Michael Meacher – 1985 Speech on the Social Security Review

Below is the text of the speech made by Michael Meacher, then then Shadow Secretary of State for Social Services, in the House of Commons on 3 June 1985.

Is the Secretary of State aware that, behind all the rhetoric about restructuring, this statement represents the erosion of the fundamental principle of a welfare state for all citizens? [Interruption.]

Mr. Speaker

Order. The Secretary of State was given a fair hearing.

Mr. Meacher

Is the Secretary of State further aware that the statement represents the reintroduction, for the first time this century, of Victorian values in an invidious distinction between deserving and undeserving poor? Is he also aware that this package as a whole will bring about a net loss in the next few years to pensioners and the unemployed of at least £1,000 million a year even before the huge losses from the abolition of SERPS begin, and that the main beneficiaries, whom he did not mention, will be the rich, who will receive even bigger tax handouts in future Tory Budgets?

We welcome the Government’s limited reprieve on SERPS, in response to our demand.[Interruption.]

Mr. Speaker

Order. We have a full day ahead of us.

Mr. Meacher

It is patently clear that the Government lost their nerve after their original intention had been made clear in repeated leaks. Is the Secretary of State aware that the Government’s longer-term abolition of SERPS, which is the central arch of the welfare state, is still a betrayal of an unequivocal pledge by the Prime Minister three weeks before the last general election, when she said:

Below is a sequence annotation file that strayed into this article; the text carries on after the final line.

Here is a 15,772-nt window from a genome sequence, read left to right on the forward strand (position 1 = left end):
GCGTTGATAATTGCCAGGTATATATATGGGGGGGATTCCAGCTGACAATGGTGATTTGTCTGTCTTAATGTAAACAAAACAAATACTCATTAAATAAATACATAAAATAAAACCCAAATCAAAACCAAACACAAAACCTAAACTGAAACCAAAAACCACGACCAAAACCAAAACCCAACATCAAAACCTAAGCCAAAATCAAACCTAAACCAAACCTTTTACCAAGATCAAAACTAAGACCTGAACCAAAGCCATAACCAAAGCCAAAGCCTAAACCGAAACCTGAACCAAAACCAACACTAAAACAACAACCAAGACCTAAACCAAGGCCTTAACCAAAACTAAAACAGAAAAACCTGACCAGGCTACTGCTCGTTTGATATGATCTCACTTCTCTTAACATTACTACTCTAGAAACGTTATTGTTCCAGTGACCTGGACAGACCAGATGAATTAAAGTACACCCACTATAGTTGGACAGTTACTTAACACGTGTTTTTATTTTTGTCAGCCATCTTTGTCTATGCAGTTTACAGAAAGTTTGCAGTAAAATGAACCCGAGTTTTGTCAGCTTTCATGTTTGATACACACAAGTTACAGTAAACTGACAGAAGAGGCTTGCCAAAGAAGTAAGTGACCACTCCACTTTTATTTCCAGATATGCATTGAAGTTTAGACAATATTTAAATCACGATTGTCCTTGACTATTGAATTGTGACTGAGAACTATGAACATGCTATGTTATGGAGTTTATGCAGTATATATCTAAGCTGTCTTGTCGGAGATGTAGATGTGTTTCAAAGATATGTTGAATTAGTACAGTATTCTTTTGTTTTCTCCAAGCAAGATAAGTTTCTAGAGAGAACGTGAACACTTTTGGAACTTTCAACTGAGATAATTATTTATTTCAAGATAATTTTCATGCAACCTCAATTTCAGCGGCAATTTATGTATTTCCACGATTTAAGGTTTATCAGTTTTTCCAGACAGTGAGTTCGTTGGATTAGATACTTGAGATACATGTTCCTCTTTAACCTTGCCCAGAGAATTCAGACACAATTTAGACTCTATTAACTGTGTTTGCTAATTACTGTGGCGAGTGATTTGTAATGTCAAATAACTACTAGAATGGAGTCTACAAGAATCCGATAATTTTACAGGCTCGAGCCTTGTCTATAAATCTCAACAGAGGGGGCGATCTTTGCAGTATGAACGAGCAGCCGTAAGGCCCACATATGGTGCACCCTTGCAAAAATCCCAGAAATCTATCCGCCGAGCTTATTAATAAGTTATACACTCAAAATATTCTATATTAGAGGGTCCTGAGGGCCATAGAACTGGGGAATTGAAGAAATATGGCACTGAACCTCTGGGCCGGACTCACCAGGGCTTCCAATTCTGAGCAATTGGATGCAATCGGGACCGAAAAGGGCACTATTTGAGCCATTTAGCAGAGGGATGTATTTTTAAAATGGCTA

“nor are there any plans to change the earnings-related component of the State pension.”

Is the Secretary of State aware that if SERPS were to continue it would roughly double the pension in the next 13 years, and that if it is abolished millions who would have enjoyed dignity and security without a means test in retirement will be forced into poverty? How does the Secretary of State justify the fact that women, low-paid workers, and the longer-term sick and disabled and the millions of carers who look after them will be shifted compulsorily into private schemes to which they will be forced to make higher contributions for less benefit?

Is the Secretary of State aware that there can be no justification for claiming that SERPS cannot be afforded in the next century, when the Government’s own Social Security Advisory Committee said explicitly less than two years ago:

“At this distance of time we do not think there can be solid grounds for altering the scheme now for fear of all the worst outcomes occurring steadily for 40 years.”

Is the Secretary of State aware that any allegations that SERPS cannot be afforded reflect not adverse demographic trends but an admission that the Government’s policies will lead to longer-term economic stagnation?
Secondly, is the Secretary of State aware that the huge cuts in the housing benefit package will bring a loss to tenants of about £750 million a year, forcing up rents for ​ tens of thousands by £7 to £12 a week? Is he aware that the poverty trap will be enormously intensified by his decision to increase the loss of housing benefit as wages rise from 38p in the pound to 70p in the pound? Is it not harshly unjust that the 7 million people receiving housing benefit, of whom 4 million are pensioners, will for the first time have to pay 20 per cent. of their rates and all of their water rates? Is he aware that nearly 2 million households now receiving housing benefit, of which the great majority are owner-occupier pensioners, especially widows with small occupational pensions, will lose it altogether?